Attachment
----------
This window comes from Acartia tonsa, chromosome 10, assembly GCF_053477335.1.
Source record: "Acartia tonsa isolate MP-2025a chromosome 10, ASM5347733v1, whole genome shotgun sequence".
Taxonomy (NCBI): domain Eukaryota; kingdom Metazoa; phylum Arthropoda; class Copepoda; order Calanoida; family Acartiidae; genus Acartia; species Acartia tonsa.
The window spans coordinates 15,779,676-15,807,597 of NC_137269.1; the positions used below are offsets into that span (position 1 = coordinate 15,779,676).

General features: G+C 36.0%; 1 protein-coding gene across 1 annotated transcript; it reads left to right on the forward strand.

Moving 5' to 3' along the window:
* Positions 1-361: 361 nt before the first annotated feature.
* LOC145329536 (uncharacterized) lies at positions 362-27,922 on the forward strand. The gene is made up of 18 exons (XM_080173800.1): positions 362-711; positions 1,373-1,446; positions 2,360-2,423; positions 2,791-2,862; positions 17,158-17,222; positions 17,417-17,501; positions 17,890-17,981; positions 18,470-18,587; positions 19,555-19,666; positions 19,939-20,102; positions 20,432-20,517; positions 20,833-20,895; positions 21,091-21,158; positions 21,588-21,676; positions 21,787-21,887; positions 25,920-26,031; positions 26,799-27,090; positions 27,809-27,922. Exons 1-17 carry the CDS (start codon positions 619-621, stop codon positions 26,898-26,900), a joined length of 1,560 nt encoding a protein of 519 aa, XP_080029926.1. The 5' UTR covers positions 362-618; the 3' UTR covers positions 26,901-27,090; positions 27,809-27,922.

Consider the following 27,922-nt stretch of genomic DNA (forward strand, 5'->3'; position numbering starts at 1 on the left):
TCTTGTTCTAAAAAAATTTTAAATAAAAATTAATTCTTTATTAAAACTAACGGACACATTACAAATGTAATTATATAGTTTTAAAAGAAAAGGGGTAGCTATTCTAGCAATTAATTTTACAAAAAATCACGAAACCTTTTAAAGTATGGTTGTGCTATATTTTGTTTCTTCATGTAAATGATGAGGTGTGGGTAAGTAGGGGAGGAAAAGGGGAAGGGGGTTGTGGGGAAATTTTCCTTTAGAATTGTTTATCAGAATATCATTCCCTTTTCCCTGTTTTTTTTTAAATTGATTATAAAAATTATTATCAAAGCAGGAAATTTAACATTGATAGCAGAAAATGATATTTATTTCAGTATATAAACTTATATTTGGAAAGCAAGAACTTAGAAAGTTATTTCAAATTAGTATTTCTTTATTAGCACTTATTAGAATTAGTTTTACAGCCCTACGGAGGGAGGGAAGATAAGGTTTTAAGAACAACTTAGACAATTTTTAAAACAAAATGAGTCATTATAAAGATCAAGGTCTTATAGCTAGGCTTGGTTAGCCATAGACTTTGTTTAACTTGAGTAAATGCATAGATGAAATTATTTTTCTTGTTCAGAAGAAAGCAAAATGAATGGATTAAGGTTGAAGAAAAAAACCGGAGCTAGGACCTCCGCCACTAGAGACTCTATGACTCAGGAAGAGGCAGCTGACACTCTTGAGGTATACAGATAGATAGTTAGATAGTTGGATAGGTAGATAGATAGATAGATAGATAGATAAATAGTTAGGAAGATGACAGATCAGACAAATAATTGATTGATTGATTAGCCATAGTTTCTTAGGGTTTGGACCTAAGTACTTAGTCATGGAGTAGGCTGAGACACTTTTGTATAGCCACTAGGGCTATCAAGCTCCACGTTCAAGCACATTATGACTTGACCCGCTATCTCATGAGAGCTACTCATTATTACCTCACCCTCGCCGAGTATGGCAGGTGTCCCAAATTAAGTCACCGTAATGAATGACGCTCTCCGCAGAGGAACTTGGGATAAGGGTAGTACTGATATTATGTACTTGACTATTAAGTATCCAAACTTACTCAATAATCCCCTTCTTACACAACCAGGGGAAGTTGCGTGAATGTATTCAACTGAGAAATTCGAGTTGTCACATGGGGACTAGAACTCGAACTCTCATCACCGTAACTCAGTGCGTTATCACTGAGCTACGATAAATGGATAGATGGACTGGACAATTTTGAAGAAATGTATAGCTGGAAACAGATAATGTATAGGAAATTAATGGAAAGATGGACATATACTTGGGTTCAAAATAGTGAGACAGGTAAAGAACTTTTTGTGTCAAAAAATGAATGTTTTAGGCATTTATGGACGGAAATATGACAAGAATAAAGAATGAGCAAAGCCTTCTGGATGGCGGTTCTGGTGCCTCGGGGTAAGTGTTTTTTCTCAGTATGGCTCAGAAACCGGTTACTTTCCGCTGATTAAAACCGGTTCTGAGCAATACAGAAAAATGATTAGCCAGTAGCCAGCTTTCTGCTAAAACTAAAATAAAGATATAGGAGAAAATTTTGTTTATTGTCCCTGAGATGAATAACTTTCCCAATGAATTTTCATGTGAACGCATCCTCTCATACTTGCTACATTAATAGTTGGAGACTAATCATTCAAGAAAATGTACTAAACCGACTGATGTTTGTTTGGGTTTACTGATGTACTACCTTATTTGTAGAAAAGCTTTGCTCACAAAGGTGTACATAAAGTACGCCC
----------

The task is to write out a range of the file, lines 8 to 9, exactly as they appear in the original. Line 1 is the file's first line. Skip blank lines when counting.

* LOC145329536 (uncharacterized) lies at positions 362-27,922 on the forward strand. The gene is made up of 18 exons (XM_080173800.1): positions 362-711; positions 1,373-1,446; positions 2,360-2,423; positions 2,791-2,862; positions 17,158-17,222; positions 17,417-17,501; positions 17,890-17,981; positions 18,470-18,587; positions 19,555-19,666; positions 19,939-20,102; positions 20,432-20,517; positions 20,833-20,895; positions 21,091-21,158; positions 21,588-21,676; positions 21,787-21,887; positions 25,920-26,031; positions 26,799-27,090; positions 27,809-27,922. Exons 1-17 carry the CDS (start codon positions 619-621, stop codon positions 26,898-26,900), a joined length of 1,560 nt encoding a protein of 519 aa, XP_080029926.1. The 5' UTR covers positions 362-618; the 3' UTR covers positions 26,901-27,090; positions 27,809-27,922.

Consider the following 27,922-nt stretch of genomic DNA (forward strand, 5'->3'; position numbering starts at 1 on the left):